In Paris. Confusing as to what to eat first really
Actually we were very restrained: low budget Chinese eat as much as you can buffet, plates of pasta, goats cheese salad etc. There is so much choice and nearly every restaurant seems to be my favourite place—the wealth of cosy dark bistros with bentwood chairs and checked tablecloths is overwhelming . . . those little round metal tables and the wicker chairs, ahhh, if only somebody would make one in Limoux.
Mmm, maybe we should, cue idea that comes and goes.
These photos are from a food emporium we found near 'Les Grands Boulevards' This is heaven indeed, to me anyway. It's an ex-soup kitchen, founded in early in the 1900's I would think. It still has all the original features, lamps, loos, and possibly waiters. BIG hearty food, see pic of my 'pot au feu' no messing about, delicious and served with a click clack Parisian waiter style. They scribble the order on the paper cloth, deposit bread and water and are off in a blur to the next table.It's popularity is evident: I think all the three hundred or so seats were occupied: Mark was sternly told to stop splaying himself about so that the two chairs next to us could be used, fair enough . . .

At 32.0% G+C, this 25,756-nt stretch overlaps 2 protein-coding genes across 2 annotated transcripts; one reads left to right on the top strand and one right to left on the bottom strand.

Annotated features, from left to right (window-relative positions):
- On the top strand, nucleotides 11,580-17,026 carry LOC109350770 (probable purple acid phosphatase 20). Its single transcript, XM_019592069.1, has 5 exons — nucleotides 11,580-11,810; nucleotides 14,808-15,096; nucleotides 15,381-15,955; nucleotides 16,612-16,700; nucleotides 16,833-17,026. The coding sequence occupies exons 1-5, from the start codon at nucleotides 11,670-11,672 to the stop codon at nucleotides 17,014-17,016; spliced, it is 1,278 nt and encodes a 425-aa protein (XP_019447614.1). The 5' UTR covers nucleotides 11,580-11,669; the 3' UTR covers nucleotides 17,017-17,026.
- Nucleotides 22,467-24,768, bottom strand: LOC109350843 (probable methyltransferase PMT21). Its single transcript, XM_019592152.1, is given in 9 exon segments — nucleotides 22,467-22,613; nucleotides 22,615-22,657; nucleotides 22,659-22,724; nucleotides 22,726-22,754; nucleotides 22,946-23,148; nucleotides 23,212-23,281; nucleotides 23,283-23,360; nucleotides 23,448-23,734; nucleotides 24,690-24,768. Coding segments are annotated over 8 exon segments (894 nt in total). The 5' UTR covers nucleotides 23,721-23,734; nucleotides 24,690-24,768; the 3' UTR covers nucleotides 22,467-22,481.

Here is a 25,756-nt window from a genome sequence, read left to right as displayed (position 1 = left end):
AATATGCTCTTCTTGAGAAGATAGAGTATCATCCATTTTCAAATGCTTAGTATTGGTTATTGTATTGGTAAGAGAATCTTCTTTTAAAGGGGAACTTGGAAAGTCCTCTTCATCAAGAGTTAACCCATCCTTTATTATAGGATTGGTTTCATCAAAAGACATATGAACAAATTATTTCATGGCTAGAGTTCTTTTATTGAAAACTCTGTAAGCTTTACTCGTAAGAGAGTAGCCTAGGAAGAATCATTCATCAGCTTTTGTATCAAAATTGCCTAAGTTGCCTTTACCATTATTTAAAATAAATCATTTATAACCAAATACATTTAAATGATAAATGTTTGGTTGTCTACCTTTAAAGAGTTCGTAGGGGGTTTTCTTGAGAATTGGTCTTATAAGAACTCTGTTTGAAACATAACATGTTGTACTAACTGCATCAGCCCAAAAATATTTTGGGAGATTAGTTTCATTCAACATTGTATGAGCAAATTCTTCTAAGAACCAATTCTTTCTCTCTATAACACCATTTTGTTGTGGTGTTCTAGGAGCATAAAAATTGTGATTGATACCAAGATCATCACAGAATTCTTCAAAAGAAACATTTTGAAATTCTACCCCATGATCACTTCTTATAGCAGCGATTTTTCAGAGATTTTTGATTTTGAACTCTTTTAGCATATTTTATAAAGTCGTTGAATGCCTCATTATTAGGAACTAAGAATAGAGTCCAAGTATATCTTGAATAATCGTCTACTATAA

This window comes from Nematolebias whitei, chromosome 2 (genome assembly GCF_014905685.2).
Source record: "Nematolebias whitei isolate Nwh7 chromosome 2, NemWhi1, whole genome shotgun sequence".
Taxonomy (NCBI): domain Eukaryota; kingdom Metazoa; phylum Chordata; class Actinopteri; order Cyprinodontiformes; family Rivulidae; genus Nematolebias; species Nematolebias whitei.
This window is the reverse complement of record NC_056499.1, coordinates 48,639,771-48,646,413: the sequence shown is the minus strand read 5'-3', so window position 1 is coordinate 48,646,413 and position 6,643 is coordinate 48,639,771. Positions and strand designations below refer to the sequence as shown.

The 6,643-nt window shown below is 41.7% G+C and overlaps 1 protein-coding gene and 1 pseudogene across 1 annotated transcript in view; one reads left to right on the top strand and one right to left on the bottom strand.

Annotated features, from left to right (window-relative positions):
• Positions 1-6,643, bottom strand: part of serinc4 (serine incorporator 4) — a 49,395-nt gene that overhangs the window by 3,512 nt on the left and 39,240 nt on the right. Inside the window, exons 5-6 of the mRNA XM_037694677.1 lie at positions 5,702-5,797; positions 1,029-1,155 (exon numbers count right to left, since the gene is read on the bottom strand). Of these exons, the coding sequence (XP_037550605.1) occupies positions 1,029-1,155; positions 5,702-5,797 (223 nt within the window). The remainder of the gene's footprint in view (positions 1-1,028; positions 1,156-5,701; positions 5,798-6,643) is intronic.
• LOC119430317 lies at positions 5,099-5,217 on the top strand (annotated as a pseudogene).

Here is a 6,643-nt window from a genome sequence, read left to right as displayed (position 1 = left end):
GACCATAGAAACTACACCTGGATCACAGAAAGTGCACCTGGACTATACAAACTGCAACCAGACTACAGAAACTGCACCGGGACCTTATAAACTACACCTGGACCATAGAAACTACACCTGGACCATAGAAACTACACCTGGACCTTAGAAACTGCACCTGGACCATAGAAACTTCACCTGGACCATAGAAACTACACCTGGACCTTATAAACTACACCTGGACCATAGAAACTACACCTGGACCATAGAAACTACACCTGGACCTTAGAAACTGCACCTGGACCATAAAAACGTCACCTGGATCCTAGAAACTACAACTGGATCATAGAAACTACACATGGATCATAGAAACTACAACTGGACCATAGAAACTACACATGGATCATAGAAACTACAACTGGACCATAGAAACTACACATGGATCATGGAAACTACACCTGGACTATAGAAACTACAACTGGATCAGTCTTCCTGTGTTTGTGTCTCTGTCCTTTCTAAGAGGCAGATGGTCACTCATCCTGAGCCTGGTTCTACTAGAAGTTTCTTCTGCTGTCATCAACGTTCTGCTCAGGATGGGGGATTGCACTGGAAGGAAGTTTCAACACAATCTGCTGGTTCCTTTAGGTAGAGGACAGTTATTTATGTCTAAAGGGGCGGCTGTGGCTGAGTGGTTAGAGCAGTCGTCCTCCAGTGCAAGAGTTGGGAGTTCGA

The menus are on paper with the Restaurant heading in Art Nouveau script, suggestions of the day marked in a seperate box. That day was the dish aforementioned, trout, and prunes with vanilla ice cream, (not with the trout.) It all cost something like fourteen euros inc wine, and was memorable in it's copiousness and flavour.